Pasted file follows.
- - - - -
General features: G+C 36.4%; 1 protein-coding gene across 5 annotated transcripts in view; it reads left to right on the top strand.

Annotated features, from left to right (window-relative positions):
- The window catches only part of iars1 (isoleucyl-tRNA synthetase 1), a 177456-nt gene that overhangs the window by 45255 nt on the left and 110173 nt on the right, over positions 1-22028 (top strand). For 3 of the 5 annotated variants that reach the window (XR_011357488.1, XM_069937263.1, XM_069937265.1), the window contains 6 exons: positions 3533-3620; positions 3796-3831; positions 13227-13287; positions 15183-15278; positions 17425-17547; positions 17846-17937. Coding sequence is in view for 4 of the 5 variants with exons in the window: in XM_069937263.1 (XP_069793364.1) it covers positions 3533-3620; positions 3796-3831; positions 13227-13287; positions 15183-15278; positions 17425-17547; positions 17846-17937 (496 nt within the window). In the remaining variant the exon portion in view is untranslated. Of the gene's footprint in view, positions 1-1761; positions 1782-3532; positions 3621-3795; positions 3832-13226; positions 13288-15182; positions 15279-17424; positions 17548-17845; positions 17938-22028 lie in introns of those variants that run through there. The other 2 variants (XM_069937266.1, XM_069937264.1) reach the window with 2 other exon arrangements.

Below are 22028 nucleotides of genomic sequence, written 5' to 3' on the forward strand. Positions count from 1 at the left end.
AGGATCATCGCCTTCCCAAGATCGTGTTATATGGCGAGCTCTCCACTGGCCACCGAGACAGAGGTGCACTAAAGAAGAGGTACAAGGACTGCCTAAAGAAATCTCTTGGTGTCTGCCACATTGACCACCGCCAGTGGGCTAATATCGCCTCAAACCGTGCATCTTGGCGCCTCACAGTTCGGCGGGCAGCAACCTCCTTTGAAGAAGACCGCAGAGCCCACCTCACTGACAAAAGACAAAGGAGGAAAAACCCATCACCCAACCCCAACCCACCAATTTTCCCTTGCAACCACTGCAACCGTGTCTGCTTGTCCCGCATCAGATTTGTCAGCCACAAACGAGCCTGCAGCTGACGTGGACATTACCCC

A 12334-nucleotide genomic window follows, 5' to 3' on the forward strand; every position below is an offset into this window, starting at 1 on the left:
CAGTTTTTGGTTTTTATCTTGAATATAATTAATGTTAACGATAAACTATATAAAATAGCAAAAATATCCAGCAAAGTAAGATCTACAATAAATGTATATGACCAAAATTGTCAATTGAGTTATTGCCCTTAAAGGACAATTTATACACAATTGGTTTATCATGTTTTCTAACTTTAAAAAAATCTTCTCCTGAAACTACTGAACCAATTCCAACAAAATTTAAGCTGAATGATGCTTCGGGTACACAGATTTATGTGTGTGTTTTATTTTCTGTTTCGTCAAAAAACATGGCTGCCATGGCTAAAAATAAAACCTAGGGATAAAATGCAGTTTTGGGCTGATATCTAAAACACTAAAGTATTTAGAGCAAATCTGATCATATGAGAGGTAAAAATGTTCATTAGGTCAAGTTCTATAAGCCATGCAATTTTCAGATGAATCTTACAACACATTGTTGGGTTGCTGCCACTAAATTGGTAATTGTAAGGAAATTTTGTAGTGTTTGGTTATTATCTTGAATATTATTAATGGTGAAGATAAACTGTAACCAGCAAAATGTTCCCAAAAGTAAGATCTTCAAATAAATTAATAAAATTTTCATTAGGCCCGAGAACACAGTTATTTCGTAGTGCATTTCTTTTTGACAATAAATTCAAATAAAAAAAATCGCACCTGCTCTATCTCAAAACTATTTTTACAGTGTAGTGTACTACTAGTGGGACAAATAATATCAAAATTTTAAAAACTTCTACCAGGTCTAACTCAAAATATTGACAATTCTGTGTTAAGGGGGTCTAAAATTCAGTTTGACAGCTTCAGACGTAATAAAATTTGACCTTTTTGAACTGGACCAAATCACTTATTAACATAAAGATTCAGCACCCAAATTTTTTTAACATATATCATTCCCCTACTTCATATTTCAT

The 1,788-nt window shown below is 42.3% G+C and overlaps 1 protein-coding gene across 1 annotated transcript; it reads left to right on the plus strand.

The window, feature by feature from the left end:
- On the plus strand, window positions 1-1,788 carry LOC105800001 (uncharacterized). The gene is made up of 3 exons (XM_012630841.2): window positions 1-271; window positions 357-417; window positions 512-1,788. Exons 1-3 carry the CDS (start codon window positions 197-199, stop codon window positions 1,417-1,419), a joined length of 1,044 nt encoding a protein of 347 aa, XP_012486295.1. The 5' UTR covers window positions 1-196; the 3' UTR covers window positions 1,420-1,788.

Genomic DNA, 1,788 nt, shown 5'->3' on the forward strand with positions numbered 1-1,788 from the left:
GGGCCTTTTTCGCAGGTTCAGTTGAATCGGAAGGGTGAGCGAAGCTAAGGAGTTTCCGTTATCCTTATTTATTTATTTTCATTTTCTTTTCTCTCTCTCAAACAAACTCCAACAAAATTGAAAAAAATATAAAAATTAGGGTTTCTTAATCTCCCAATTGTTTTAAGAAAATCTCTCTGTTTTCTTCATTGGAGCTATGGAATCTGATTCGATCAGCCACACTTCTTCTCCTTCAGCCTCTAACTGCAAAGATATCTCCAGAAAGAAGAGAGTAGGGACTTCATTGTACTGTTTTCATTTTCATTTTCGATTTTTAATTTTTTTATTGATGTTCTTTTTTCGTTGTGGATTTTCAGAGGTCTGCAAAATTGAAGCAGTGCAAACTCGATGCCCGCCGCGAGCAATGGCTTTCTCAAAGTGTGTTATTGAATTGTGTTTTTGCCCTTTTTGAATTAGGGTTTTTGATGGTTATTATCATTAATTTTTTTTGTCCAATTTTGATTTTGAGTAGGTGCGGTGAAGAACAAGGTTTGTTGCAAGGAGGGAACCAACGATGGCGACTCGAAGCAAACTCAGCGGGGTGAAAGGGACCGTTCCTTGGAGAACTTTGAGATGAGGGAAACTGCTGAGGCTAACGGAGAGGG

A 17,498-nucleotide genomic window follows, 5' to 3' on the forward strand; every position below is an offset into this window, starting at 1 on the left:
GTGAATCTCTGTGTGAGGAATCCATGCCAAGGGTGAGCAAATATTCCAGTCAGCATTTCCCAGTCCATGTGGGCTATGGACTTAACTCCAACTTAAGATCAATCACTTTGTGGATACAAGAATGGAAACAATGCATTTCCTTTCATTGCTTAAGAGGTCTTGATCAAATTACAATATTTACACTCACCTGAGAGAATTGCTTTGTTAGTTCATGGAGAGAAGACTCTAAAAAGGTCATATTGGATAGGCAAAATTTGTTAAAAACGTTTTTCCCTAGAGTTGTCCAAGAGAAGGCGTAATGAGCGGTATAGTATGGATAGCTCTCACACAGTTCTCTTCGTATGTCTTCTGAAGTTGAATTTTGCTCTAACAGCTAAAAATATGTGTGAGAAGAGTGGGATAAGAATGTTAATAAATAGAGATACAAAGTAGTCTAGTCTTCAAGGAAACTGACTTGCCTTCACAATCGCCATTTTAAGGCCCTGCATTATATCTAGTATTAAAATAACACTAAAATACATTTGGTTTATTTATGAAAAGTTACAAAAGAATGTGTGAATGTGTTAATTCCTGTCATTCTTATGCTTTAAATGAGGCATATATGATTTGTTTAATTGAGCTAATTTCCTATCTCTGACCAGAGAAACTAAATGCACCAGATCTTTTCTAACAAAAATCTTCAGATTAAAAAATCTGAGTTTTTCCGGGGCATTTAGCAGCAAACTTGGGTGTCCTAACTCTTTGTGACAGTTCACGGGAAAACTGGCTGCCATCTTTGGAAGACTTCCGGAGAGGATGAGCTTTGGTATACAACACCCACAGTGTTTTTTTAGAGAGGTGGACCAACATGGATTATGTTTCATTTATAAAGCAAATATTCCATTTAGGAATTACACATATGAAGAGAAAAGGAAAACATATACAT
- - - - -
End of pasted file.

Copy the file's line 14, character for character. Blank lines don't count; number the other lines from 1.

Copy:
GTGAATCTCTGTGTGAGGAATCCATGCCAAGGGTGAGCAAATATTCCAGTCAGCATTTCCCAGTCCATGTGGGCTATGGACTTAACTCCAACTTAAGATCAATCACTTTGTGGATACAAGAATGGAAACAATGCATTTCCTTTCATTGCTTAAGAGGTCTTGATCAAATTACAATATTTACACTCACCTGAGAGAATTGCTTTGTTAGTTCATGGAGAGAAGACTCTAAAAAGGTCATATTGGATAGGCAAAATTTGTTAAAAACGTTTTTCCCTAGAGTTGTCCAAGAGAAGGCGTAATGAGCGGTATAGTATGGATAGCTCTCACACAGTTCTCTTCGTATGTCTTCTGAAGTTGAATTTTGCTCTAACAGCTAAAAATATGTGTGAGAAGAGTGGGATAAGAATGTTAATAAATAGAGATACAAAGTAGTCTAGTCTTCAAGGAAACTGACTTGCCTTCACAATCGCCATTTTAAGGCCCTGCATTATATCTAGTATTAAAATAACACTAAAATACATTTGGTTTATTTATGAAAAGTTACAAAAGAATGTGTGAATGTGTTAATTCCTGTCATTCTTATGCTTTAAATGAGGCATATATGATTTGTTTAATTGAGCTAATTTCCTATCTCTGACCAGAGAAACTAAATGCACCAGATCTTTTCTAACAAAAATCTTCAGATTAAAAAATCTGAGTTTTTCCGGGGCATTTAGCAGCAAACTTGGGTGTCCTAACTCTTTGTGACAGTTCACGGGAAAACTGGCTGCCATCTTTGGAAGACTTCCGGAGAGGATGAGCTTTGGTATACAACACCCACAGTGTTTTTTTAGAGAGGTGGACCAACATGGATTATGTTTCATTTATAAAGCAAATATTCCATTTAGGAATTACACATATGAAGAGAAAAGGAAAACATATACAT